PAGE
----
Historic, but not famous

Barnett Baff was a poultry dealer, murdered on November 24, 1914 by an organized crime syndicate that represented the “poultry trust”. The trust extorted $10 per truckload of poultry from merchants.  Baff’s death led to an investigation of organized crime in New York City and led to the resignation of Captain John McClintock, the deputy Police Commissioner.

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Historic, but not famous

Maria Hernandez lived in Bushwick Brooklyn and fought against drug dealers in the neighborhood. Maria was born in Brooklyn in 1953 and lived in Bushwick until 1989. She was educated at public schools in the borough and went to New York University for Accounting.

Maria Hernandez and her husband tried to evict drug dealers from her neighborhood of Bushwick. They tried to stop them by rallying support for their efforts and educating her neighbors about the need to evict the drug dealers. She organized block parties and community gatherings.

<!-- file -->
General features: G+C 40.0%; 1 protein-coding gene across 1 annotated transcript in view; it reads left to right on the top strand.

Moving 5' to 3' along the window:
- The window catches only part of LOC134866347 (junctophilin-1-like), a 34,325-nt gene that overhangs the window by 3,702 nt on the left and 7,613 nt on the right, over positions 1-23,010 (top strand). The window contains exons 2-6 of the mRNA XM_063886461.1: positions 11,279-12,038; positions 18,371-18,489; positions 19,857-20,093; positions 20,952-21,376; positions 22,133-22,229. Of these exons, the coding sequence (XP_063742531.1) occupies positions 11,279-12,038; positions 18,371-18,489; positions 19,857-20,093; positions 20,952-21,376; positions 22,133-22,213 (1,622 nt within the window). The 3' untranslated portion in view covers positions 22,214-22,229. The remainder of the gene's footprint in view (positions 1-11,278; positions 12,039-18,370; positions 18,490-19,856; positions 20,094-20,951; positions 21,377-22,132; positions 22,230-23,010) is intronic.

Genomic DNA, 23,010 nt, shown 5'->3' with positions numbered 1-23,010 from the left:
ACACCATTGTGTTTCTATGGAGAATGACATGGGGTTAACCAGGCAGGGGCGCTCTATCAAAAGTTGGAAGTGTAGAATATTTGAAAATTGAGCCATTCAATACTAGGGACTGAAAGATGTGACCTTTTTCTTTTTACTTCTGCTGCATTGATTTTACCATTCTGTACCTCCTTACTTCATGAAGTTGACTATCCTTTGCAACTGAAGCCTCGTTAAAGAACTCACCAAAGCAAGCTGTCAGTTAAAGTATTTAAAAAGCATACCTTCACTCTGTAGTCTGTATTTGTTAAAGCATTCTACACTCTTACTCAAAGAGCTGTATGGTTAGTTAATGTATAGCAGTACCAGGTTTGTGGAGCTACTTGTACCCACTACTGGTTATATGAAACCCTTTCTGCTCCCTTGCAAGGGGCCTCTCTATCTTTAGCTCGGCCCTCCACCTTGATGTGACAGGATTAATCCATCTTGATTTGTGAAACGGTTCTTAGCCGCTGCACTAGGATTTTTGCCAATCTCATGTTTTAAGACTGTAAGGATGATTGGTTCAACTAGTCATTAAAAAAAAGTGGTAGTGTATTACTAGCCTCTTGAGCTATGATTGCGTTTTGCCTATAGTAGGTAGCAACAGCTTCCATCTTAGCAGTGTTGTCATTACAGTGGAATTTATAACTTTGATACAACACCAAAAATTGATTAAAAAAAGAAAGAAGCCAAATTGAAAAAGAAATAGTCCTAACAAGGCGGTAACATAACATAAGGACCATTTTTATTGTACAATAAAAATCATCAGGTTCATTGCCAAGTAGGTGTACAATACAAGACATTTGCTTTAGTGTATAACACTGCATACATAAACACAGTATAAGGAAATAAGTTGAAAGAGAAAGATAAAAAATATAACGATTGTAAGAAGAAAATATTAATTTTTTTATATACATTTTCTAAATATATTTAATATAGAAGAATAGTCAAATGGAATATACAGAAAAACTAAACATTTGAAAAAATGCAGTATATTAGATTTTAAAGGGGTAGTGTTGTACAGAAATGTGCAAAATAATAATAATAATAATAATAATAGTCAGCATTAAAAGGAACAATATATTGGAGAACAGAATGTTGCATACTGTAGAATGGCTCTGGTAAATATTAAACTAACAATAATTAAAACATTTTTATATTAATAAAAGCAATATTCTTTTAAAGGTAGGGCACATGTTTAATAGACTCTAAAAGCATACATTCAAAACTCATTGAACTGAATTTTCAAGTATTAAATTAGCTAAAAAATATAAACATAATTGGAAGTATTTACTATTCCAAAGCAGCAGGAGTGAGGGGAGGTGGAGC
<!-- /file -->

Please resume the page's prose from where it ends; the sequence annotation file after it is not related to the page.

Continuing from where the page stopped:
On August 8, 1989 Maria was shot 5 times through her window in her apartment on Starr Street, later dying of her wounds. Due to her brave and committed role in the community, the park in Bushwick was renamed in her honor. Her efforts have made a real difference in the Bushwick neighborhood which is now considered a very desirable place to live.

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Historic, but not famous

David Lamar (1877 – January 12, 1934) was a con man known as the Wolf of Wall Street. In 1899, Lamar claimed one of his most famous victims, 25-year-old John D. Rockefeller, Jr. Working through George Rogers, secretary to Standard Oil founder John D. Rockefeller, Sr., Lamar convinced the younger Rockefeller to buy stock in U.S. Leather, using money he had borrowed from his father. As Rockefeller Jr. was buying, Lamar was selling, and the younger Rockefeller lost nearly $1 million.

In 1913 Lamar was under indictment in New York and was charged with impersonating a member of Congress. While working for the German Navy intelligence organization in 1915, he promoted strikes and work slowdowns in munitions plants by means of the Labor’s National Peace Council. He testified before congress for many of his schemes and a sealed enditement was eventually delivered.

Mr. Lamar was known for using intimidation and violence against people scheduled to testify against him on the many cases that were brought against him including the beating of James McMahon, a coachman for Mr. Lamar, on the courthouse steps.

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